Thursday, December 14, 2017

The Many-Sided Story

My article on "Our Masterpieces, Our Stories" at the National Gallery of Canada is on newsstands this winter, appearing in issue 144 of Border Crossings. The article gives an account of the gallery's most comprehensive attempt at telling the narrative of Canadian art: all of the Canadian art galleries, including the historical and the contemporary, as well as the temporary exhibition galleries and the Canadian Photography Institute were included. Extensive renovations to the Historical Canadian and Indigenous Galleries and other improvements throughout the building made it the biggest investment in the gallery since the new building opened in 1988. Any visitor to the National Gallery in the summer of 2017 then had the opportunity to get a crash course in Canadian Art and History from time immemorial to the present. There were many more opportunities for in-depth research, reflection and digression. One issue that is of crucial importance, and relevant to broader conversations happening in the country right now, is the display of Indigenous artworks in the gallery.

At the entrance to the Canadian and Indigenous Galleries: From Time Immemorial to 1967 the approach to the inclusion of work by Indigenous artists that will be taken throughout is established, and there are two main points that are reinforced: One, that there is a clear link or continuity of tradition between contemporary Indigenous artists and the Indigenous artists who have been practicing their art since time immemorial in this land; and two, there was a disruption in that continuity after the arrival of European colonists in the 17th and 18th centuries. The clearest representation of these two ideas is expressed in the painting/sculptural installation by Luke Parnell, A Brief History of Northwest Coast Design (2007). Parnell’s work comprises a series of eleven wooden planks that feature a formline design that would be continuous if it were not for the gaps between the planks. Reading the image from left to right offers an encapsulation of a turbulent history and registers the negative impact of colonization on First Nations in Canada. Clearly delineated in the first plank, the design becomes increasingly distressed until finally completely obscured with whitewash in the centre panel, representative of the forced assimilation of colonial rule. Slowly the whitewash fades and the formline design reemerges clearly delineated again in the last panel, as distinct as in the first. On a visit to the exhibition, the strongest impact is made by works such as Parnell's that disrupt the placid proceedings from gallery to gallery.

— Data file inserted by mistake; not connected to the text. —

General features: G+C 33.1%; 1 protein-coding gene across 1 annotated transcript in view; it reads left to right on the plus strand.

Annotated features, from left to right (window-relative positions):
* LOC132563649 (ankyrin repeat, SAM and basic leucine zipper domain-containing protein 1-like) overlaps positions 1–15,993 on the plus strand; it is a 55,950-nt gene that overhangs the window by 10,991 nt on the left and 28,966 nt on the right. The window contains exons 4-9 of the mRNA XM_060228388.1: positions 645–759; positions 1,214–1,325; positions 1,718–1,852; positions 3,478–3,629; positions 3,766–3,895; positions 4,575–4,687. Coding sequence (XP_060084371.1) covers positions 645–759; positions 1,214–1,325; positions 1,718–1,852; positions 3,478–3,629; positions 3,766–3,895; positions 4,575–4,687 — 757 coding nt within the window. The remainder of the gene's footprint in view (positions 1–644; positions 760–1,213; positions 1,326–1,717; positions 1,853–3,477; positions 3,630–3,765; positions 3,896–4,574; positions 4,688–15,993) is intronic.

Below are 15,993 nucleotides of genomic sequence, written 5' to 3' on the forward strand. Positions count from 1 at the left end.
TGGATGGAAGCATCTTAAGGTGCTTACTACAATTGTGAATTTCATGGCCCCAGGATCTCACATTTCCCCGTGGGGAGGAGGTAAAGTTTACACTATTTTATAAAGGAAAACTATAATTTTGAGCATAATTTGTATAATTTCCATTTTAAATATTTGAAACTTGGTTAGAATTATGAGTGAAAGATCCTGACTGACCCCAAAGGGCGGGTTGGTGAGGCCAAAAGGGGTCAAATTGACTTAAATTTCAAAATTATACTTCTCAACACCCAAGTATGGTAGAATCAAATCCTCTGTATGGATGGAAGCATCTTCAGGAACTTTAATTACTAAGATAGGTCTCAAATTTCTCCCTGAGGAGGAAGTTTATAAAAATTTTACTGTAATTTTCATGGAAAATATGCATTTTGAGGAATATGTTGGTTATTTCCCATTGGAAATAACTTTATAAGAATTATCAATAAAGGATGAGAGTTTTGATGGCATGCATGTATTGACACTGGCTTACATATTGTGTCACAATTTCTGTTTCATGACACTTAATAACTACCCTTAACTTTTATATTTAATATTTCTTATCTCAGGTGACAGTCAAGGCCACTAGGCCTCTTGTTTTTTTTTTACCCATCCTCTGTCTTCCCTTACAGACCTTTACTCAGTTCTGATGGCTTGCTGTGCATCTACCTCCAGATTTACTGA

For the complete article, check out Border Crossings 144, available at the finest bookstores, newsstands, and libraries near you.

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